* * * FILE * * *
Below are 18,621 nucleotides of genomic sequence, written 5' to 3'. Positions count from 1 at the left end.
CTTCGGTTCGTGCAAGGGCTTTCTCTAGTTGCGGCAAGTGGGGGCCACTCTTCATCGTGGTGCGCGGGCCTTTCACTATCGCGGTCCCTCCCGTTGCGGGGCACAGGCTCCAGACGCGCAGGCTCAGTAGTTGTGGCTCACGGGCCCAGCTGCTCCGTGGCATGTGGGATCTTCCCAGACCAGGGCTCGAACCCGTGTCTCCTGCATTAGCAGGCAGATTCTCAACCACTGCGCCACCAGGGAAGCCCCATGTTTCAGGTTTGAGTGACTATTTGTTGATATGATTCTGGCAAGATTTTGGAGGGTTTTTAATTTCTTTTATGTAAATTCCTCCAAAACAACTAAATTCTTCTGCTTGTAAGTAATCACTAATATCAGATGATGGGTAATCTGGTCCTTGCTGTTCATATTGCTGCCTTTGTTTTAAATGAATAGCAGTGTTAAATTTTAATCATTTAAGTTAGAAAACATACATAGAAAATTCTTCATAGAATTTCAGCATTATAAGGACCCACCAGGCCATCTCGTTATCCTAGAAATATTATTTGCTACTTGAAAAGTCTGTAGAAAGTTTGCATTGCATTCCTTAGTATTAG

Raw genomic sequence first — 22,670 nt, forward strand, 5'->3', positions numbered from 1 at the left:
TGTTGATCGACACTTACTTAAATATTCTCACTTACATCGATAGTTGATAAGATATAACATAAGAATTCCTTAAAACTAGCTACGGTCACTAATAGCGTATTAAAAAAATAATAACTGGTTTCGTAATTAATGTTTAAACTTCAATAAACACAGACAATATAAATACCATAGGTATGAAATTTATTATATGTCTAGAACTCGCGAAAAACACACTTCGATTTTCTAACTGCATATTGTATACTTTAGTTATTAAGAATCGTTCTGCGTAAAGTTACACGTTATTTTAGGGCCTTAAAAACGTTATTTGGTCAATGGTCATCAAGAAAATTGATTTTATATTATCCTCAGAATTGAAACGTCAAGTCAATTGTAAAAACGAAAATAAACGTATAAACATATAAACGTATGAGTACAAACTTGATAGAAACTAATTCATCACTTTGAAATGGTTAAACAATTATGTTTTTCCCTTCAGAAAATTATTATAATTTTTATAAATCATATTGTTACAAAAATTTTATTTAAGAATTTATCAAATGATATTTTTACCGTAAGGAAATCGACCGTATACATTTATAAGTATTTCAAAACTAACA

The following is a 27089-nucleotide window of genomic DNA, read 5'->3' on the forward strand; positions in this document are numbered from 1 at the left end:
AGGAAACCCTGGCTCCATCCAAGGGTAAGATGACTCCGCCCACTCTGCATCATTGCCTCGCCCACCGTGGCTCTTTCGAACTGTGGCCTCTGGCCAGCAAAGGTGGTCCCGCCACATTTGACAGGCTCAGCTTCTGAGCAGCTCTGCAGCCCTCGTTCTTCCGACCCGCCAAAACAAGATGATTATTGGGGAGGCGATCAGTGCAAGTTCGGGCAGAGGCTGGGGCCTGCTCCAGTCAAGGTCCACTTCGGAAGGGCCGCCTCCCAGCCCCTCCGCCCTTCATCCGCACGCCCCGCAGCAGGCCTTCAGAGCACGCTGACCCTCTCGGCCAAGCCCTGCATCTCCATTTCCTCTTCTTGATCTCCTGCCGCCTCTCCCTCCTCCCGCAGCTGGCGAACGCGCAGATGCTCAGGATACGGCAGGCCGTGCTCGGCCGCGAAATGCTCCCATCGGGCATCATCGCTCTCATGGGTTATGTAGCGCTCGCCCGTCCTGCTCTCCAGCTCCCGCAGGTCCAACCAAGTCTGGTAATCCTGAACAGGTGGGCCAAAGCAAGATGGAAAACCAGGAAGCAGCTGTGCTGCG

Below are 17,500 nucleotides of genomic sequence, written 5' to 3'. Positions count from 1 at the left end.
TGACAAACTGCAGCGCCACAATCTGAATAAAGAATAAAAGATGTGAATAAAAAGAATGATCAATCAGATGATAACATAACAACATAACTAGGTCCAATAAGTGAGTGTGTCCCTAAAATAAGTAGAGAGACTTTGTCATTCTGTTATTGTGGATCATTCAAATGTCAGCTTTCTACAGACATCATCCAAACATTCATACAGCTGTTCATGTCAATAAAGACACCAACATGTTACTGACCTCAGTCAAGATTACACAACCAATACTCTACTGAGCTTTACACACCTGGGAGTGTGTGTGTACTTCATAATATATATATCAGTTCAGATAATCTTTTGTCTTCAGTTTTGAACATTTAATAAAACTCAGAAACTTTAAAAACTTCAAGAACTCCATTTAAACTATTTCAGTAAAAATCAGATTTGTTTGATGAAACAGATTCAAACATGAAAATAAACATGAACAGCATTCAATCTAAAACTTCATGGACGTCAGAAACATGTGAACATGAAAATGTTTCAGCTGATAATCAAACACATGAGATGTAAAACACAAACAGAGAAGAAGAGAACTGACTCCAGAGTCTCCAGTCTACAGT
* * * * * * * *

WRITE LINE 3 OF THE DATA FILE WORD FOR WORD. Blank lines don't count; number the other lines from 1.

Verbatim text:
Raw genomic sequence first — 22,670 nt, forward strand, 5'->3', positions numbered from 1 at the left: